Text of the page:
David Mitel, product manager at Morpho
Cities in France are pressing ahead with ‘citizen cards’designed to give residents access to a wide range of services.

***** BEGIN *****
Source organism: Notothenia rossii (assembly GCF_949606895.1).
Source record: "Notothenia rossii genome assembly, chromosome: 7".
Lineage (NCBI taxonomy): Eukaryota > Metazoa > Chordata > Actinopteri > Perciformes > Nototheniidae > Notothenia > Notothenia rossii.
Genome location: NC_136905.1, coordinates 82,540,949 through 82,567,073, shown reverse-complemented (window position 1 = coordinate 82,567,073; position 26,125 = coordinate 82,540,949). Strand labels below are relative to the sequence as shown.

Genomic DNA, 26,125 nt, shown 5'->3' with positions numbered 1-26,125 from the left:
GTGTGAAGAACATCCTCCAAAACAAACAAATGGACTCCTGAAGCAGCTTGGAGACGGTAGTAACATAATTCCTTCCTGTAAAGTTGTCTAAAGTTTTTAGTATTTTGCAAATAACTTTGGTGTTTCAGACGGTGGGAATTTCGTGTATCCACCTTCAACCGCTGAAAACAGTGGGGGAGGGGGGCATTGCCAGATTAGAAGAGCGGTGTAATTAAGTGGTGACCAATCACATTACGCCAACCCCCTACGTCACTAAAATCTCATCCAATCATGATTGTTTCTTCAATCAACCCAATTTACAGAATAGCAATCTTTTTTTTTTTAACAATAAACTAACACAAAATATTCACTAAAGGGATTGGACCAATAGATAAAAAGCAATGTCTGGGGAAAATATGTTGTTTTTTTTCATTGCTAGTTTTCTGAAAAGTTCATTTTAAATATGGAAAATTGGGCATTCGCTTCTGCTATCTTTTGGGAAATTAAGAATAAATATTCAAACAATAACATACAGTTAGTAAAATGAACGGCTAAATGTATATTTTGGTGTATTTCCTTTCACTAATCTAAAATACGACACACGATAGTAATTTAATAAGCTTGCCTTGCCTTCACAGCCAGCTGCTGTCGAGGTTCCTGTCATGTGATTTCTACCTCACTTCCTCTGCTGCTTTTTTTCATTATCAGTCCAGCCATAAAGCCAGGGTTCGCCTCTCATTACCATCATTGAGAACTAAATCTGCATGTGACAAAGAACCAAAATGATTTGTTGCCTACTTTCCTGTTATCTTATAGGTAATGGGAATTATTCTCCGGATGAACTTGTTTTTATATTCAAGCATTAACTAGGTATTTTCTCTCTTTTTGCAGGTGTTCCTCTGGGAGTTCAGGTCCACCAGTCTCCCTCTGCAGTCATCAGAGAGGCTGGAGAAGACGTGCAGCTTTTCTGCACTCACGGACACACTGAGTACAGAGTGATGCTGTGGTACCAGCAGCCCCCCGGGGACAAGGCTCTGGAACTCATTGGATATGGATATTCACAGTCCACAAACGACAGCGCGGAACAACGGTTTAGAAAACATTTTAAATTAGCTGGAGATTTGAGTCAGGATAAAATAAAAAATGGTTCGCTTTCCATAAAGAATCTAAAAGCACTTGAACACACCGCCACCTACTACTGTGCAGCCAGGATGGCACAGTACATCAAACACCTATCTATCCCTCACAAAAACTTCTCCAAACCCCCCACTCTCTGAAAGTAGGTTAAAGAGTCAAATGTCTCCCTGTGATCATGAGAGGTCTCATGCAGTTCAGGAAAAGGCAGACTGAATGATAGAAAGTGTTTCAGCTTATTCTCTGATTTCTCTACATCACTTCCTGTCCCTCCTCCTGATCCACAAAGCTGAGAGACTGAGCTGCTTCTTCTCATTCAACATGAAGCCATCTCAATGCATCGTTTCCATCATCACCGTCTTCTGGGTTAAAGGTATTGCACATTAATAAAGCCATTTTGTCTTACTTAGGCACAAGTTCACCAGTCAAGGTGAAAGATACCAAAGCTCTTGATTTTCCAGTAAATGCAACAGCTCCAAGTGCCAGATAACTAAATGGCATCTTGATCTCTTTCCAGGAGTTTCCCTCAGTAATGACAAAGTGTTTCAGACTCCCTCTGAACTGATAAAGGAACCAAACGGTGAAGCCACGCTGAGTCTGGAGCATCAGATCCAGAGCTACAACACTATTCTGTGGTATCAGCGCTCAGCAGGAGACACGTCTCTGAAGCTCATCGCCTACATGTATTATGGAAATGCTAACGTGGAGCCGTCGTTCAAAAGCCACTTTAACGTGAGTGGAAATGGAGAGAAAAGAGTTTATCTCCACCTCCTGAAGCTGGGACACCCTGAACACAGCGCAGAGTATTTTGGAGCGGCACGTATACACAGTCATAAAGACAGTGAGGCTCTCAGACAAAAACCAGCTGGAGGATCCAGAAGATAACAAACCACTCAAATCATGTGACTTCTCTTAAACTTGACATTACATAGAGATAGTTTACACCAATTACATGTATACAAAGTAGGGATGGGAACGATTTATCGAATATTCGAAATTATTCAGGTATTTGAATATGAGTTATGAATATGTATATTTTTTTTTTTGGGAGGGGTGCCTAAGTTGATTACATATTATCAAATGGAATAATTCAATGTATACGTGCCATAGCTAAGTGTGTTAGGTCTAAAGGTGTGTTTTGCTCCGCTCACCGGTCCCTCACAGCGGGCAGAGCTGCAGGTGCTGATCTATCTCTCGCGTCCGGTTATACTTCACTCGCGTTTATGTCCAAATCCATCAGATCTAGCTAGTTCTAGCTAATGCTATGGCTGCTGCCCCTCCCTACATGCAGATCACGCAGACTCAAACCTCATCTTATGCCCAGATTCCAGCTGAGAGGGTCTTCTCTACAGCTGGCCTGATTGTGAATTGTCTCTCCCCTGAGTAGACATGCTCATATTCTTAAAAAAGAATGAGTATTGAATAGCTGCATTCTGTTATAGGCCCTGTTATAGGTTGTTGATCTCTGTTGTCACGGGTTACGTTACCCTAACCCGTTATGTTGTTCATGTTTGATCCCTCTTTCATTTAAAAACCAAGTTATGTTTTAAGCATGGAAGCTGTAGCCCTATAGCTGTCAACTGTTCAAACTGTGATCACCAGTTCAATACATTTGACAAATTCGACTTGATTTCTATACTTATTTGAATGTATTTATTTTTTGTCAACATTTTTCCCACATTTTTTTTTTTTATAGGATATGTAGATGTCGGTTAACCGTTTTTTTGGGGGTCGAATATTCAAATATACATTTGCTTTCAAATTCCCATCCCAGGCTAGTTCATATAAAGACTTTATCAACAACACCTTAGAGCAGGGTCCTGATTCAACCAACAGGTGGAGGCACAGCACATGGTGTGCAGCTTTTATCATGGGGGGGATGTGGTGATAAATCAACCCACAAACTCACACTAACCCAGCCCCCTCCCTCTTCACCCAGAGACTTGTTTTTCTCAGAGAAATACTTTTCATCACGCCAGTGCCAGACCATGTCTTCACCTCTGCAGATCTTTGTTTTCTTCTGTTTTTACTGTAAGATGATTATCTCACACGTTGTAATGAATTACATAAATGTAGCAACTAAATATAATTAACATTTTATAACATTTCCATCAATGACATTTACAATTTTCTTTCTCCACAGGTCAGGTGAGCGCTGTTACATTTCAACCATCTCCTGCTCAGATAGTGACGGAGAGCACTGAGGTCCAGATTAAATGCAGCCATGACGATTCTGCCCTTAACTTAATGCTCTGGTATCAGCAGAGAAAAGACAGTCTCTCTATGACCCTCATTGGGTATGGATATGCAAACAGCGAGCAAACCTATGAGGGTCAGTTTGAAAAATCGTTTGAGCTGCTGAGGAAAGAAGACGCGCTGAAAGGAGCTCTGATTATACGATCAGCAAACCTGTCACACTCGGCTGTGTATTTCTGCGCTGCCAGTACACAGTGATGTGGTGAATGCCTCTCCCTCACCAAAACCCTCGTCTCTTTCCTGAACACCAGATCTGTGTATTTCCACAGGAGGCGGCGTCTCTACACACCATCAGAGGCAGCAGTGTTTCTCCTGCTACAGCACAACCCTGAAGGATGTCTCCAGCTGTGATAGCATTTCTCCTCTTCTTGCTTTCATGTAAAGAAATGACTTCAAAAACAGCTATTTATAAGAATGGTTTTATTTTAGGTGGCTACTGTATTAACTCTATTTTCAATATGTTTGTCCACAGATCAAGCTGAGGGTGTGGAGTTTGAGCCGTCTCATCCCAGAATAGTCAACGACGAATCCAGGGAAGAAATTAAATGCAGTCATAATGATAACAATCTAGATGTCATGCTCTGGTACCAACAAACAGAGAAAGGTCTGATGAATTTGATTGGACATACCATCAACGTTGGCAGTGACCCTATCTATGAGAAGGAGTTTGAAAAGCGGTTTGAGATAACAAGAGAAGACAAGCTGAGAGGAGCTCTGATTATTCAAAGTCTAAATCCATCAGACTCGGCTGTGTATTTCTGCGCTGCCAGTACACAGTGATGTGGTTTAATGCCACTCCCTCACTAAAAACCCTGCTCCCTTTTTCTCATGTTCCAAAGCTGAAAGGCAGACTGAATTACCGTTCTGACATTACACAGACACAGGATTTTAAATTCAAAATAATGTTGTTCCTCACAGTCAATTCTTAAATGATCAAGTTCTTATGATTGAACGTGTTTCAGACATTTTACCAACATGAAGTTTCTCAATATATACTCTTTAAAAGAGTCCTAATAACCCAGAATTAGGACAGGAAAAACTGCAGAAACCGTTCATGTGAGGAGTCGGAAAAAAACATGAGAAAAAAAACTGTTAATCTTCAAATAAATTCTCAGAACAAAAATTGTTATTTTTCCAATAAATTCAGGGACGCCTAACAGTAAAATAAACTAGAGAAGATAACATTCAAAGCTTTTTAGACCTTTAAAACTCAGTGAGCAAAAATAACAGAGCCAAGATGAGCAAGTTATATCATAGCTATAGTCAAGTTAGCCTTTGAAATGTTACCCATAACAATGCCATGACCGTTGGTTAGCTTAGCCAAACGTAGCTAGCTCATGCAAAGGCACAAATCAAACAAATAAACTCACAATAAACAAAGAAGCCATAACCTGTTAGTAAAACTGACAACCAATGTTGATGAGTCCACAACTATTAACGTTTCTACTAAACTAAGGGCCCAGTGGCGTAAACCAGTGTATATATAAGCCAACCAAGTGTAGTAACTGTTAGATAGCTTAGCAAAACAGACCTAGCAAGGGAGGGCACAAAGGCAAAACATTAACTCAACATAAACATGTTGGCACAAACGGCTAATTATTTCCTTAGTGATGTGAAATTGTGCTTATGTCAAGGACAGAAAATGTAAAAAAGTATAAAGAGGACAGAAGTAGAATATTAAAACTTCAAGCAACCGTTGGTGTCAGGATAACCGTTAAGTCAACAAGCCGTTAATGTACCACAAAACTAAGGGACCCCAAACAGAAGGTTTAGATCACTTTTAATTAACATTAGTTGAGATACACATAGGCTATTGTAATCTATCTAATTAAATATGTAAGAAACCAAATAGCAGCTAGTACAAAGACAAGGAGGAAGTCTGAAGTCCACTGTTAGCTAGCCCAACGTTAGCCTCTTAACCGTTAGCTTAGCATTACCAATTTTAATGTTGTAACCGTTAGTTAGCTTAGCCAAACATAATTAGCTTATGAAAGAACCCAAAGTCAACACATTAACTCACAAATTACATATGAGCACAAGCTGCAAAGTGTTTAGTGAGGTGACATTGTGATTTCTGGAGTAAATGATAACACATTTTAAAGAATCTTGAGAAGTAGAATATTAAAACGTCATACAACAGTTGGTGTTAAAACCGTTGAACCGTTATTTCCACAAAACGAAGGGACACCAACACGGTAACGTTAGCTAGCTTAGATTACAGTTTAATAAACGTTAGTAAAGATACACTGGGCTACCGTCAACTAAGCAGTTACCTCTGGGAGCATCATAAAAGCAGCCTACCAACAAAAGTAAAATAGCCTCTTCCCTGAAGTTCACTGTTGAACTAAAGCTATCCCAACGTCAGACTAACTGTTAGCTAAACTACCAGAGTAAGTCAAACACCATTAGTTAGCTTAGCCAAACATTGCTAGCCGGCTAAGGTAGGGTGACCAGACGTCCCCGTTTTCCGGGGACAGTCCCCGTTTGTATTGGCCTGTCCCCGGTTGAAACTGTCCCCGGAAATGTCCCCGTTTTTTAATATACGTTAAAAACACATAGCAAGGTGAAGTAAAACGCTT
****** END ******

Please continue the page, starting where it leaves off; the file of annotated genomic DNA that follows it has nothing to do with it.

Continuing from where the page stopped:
The card is an NFC device that acts as a portal to areas such as transport services, libraries, sports facilities and residential parking schemes. Until now, these have usually required individual documents, such as bus passes or club membership cards. Now, however, they are increasingly being incorporated into a single card. Lille, Bordeaux and Marseille are among the cities that have issued the devices. The features of the card include authentication, management of personal data and token management – replacing paper tickets on buses, for example. It may eventually be possible to use it as a payment card for local shops or markets. However, the cards are not an excuse for French cities to start building up databanks on their residents, insists David Mitel, product manager at Morpho. Speaking during the ‘Security Documents and e-Government’ thread at the CARTES SECURE CONNEXIONS conference, he said strict rules for the cards’ use had been laid down by the countryís National Commission for Internet and Freedoms (CNIL).”CNIL said that a city should collect only information useful for [delivering] its services and not excessive data to be held ‘just in case',” he points out.”The city should have a limited data retention period and if it is to be extended, that must be agreed with the citizen.” To obtain a card – which can take the form of a smart card or mobile phone – the resident has to present some already-authenticated ID, such as a national identity card. Personal information on the NFC device is held by the device's secure element.